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may begin; but it is not to be commenced with books, nor by the alphabet. Before knowledge can be beneficially acquired, its value must be felt, and a desire of attainment must be inspired and manifested. This is not a difficult task, but it can only be fulfilled by those who have studied the capabilities and the powers of the intellect which is to be cultivated.
The forms of expression employed by children are those which they best comprehend, and in these, as we have before observed, they must be addressed. Great truths may be illustrated by small words. A fact is not the less valuable or interesting because it is clothed in simple language; on the contrary, it can only be really valued when it is understood. Before children have attained their fourth year, some peculiar mental organization is developed, requiring direction, restraint, or encouragement. Upon a false or correct estimate of this organization will depend the moral and intellectual welfare of the individual. In some characters, imagination is predominant; in others, quick perception; and in a few, for this perhaps is the rarest, the reasoning powers are most active.
Great imagination frequently exists with no power of language; and children are distinguished by this mingled excellence and defect equally with adults. Because they cannot express their thoughts intelligibly, they are judged to have no ideas at all, or condemned as stupid. A patient investigation will discover the injustice of the sentence; and in such cases the child's deficiencies should be remedied, care taken to increase his stock of word and to habituate him to a clear and correct expression of his ideas. The same excess of imagination gives rise to that dreaming state which assumes the ap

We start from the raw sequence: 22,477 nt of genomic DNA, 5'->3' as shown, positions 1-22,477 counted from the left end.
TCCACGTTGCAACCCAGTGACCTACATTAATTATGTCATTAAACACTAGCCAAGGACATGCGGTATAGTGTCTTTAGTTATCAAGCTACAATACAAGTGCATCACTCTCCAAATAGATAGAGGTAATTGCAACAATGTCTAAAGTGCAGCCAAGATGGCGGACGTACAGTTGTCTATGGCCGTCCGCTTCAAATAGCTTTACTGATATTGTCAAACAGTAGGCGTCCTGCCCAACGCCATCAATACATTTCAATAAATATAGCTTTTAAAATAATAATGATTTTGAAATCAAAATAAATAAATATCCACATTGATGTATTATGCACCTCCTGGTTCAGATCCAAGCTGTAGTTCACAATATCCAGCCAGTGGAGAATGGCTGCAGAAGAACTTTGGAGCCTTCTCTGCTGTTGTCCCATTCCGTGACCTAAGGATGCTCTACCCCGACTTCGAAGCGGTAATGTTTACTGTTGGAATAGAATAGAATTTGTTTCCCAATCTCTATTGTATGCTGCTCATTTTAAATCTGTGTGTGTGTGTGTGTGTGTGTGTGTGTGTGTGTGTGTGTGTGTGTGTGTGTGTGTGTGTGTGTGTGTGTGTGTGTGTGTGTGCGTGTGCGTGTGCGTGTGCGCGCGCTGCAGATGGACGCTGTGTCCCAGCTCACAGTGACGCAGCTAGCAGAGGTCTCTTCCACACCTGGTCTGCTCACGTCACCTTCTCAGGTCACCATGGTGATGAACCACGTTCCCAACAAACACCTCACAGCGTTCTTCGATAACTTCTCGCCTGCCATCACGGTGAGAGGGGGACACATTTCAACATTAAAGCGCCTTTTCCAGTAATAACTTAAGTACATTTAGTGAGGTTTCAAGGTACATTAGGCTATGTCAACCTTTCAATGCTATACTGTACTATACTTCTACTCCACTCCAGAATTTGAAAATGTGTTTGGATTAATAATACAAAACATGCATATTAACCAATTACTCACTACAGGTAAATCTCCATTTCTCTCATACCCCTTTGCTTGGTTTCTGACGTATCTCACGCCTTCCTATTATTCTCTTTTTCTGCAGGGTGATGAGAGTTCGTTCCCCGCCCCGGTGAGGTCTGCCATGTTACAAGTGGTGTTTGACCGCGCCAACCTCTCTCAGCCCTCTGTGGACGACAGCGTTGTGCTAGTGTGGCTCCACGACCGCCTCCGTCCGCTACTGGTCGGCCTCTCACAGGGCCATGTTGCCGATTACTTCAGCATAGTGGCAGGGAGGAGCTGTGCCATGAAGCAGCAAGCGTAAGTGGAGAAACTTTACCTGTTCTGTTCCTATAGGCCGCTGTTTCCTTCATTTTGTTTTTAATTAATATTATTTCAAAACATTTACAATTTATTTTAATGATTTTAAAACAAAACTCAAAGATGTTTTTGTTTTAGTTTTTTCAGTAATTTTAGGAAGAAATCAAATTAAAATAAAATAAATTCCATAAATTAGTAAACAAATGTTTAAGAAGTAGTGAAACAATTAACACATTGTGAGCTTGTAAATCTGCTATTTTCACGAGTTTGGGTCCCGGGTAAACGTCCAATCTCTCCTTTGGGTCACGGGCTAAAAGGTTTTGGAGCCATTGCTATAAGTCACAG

pearance of laziness, (and the effects are equally injurious ;) the imagination is indeed busy, but it is active to no end; the other faculties are lying dormant, and their want of exercise will finally become incapacity. These imaginative minds often affix their own definitions to words, inducing such erroneous conceptions, and such distortions of facts, that a child has not unfrequently been deemed idiotic; whereas, upon a minute examination of the various trains of thought, the misconceptions have evidently arisen from a vivid imagination acting upon misinterpreted expressions occasioned by the similarity of sounds, or by some association. For instance, a conversation has passed in the presence of a child, in which anecdotes or events are related, parts of which only are intelligible to him; to these parts he affixes his own meaning ; this affords ample food for an active imagination, and when at some future time a term or name previously heard is used, the child associates with it the former facts, the original train of ideas return, and he appears to be talking of something totally irrelevant, when, in fact, the connexion is intimate, and the deduction fair, according to the premises he had made for himself. Such minds delight in improbabilities and tales of wonder: the marvellous to them is more attractive than truth; and if they be not checked, the judgment is sacrificed, and the reasoning powers almost destroyed. Nothing tends to the fostering of this quality of the mind more than ordinary prints. An excess of imagination is either the cause or effect (most probably the former) of mental indolence; and where it prevails, the child will prefer gazing on a print, to informing itself of the reality of the subject, which the print illustrates. In an inquiring mind, an engraving will create a desire to know more; and when the facts